Most any type of power monitor can be used as long as it has sufficient resolution and stability to identify changes of 0.5 dB or less. I started with a spectrum analyzer but found a power meter to be much more satisfactory for detailing small changes in my case.
Power supplies should be well regulated and have current limiting which is adjustable to just above the nominal operating current. The bi-polar devices typically use a single power supply while the GaAs devices typically require a negative gate bias. The gate bias should normally be applied prior to applying the drain voltage to prevent possible device damage caused by the transistor attempting to turn on hard.
My experience has been that the current-limited supply when properly adjusted will prevent device damage should the gate bias become accidentally removed during the tuning process. Always remove power when making connections and soldering tuning stubs. Make sure the amplifier output is terminated before applying power. The power supply output should be connected to earth ground.
A soldering iron with a very small grounded tip is essential. The grounded tip is absolutely necessary to prevent 60 Hz power line or static potential from damaging GaAsFET devices. Small-signal GaAsFETs are often damaged if the gate voltage exceeds 3 to 5 volts. The drain voltage limit is typically 5 to 8 volts. The limit for power devices is usually a few volts higher.
Microstrip Tuning Techniques
This is a description of the basic approach I have used to successfully retune many tens of surplus amplifiers.
Everything must be grounded to power (Earth) ground including the soldering iron tip. The typical FET's in microwave amplifiers will self-destruct with more than 5-10 volts on the gate.
Apply only as much input RF power as required to get usable output measurement. This reduces the chance of damage to higher power devices prior to getting the output matched. Also this prevents saturation of a stage which then appears to not respond to tuning. Applying more than about +10 dBm directly to small FET's may cause damage.
Use current-limited power supplies set to limit slightly above normal expected operating current. This will in most cases prevent blowing up the FETs if the negative gate bias is missing or something is accidentally shorted with the tuning wand. With this approach, sequencing of the power supplies is not usually important.
Place attenuators directly at the input and output of the amplifier. This removes the effect of poor cable, or source and power detector matching. Always remove power when making connections and soldering tuning stubs. Make sure amplifier output is terminated before applying power.
Prepare tuning wand and tuning stub material. Cut about 1- or 2-inch strips of 0.080-inch wide (not critical) of about the same width as the main 50 ohm microstrip lines in the amplifier from thin copper or brass stock (0.003- to 0.010-inch). Tin both sides of the strips and flick off excess solder. Make several tuning wands by cutting one end of a wooden toothpick square at the largest diameter. Using superglue, attach a square (0.080-inch by 0.080-inch) of the prepared tinned copper (or brass) to the cut end of the toothpick. Wipe off excess glue from the exposed side of the square and let dry.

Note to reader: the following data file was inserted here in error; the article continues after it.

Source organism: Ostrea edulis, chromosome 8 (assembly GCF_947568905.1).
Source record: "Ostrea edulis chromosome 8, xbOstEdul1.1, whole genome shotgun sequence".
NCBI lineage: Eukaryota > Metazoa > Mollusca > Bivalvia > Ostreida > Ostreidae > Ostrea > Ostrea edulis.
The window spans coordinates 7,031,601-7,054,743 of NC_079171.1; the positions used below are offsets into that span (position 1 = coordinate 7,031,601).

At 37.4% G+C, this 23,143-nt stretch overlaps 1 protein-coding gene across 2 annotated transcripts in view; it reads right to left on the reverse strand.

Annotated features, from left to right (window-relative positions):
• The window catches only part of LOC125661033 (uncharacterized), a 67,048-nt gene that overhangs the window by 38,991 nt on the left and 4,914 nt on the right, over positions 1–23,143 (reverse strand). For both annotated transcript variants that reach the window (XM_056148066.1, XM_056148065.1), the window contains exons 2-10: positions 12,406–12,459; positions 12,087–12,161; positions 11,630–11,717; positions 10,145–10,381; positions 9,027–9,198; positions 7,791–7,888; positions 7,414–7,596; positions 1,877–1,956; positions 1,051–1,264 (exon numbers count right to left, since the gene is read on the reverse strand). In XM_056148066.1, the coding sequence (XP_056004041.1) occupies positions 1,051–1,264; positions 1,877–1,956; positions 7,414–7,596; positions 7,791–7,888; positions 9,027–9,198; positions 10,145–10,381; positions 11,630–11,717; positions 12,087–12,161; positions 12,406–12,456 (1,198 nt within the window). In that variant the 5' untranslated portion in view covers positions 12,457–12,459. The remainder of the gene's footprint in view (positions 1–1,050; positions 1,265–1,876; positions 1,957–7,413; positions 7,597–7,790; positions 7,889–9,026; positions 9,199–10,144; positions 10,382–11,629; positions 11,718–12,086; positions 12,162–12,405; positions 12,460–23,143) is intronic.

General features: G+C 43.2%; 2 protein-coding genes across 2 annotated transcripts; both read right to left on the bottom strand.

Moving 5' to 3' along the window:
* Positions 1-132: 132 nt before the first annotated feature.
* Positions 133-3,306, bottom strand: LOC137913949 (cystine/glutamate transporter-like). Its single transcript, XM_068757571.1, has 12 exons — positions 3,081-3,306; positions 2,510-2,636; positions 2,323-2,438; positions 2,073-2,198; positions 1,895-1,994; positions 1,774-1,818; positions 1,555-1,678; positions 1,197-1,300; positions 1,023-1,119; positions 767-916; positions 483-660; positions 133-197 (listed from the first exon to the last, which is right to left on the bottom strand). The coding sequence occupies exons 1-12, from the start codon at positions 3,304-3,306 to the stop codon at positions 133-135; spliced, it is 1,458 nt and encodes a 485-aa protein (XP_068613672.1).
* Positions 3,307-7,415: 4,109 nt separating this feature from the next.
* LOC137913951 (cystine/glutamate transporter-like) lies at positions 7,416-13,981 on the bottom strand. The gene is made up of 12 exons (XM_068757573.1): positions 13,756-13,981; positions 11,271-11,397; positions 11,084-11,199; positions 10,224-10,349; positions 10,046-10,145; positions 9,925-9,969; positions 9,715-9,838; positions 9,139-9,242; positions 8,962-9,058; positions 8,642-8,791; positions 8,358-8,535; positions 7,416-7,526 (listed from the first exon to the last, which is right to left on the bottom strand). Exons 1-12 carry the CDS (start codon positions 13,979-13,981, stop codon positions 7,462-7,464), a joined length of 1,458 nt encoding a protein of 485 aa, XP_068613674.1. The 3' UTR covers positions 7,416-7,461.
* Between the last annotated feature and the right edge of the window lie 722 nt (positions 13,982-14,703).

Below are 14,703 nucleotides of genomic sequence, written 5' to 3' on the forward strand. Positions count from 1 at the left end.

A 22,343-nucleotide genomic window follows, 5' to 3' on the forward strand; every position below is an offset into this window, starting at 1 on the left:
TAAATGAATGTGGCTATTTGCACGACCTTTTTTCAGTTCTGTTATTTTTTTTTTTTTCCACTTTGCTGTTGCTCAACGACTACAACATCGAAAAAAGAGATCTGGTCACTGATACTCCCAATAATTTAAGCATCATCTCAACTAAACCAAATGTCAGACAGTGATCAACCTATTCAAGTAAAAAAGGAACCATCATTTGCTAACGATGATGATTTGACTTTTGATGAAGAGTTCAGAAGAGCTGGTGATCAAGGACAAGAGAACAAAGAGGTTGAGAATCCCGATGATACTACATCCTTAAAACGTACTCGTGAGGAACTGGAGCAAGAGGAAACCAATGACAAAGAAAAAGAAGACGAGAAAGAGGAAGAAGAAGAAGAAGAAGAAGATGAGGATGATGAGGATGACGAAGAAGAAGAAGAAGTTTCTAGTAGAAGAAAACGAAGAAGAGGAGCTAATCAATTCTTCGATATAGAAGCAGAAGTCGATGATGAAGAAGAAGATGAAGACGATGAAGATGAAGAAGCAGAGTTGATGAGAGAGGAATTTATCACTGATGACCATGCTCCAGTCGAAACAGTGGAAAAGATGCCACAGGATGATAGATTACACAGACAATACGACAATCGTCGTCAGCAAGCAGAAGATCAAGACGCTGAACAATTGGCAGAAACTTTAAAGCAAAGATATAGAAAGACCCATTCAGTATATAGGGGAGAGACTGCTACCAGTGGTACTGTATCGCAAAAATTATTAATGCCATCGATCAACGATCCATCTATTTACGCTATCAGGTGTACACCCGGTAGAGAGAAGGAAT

Remove existing tuning stubs. Using an Exacto knife, make a deep enough cut to disconnect tuning stubs from the main 50 ohm line. Be careful not to cut the thin brass lines. If you are unsure of possible damage to the bias lines, carefully check continuity or use a magnifier to do visual inspection before applying power. In some cases, it pays to go through the agony of removing the stub completely as the correct new stub placement may overlap and cause problems.
Connect the amplifier to signal source, attenuators, power detector, and power supplies. Turn on power and adjust input attenuation for as low of input as can be readily detected on output. Start at output and slide tuning wand along (in contact with) the main 50 ohm line watching for an increase in output. Note the maximum output reading obtained with the wand. Remove power and solder a square of the prepared material in the same position as noted by the wand.
Do not add solder. The tinning is normally sufficient to allow the new tuning stub to be held in place with the pointed end of a toothpick and than just touched with the soldering iron to reflow the solder. Turn on power and verify that the output is as high or higher than obtained with thewand. Move the tuning stub if required to obtain results equal to or better that the wand.
Slide the wand over the previously attached new stub to see if any improvement can be made, attach another square if so. Continue this process for the entire length of the main 50 ohm line until no further improvement is found. Increase the input power, if working with a power amplifier, and retune the output stage for maximum power. Be careful here so as not to mismatch the output so bad with the wand as to damage the FET.
The process can be very slow with some stubs only gaining a fraction of a dB. In most cases it will take all of those small increases to get good results, so don't expect to see major improvement necessarily with a few stubs. It may take four stubs per stage sometimes to get the maximum output.
Direct grounding of a microwave power device emitter/source is essential for proper operation. Any form of insulating grease can prevent full gain/power output form being obtained.
When mounting boards into enclosures, care must be taken to ensure that the entire perimeter of the board is connected to the enclosure to prevent oscillations.
For more information and supplies: Chuck, WB6IGP.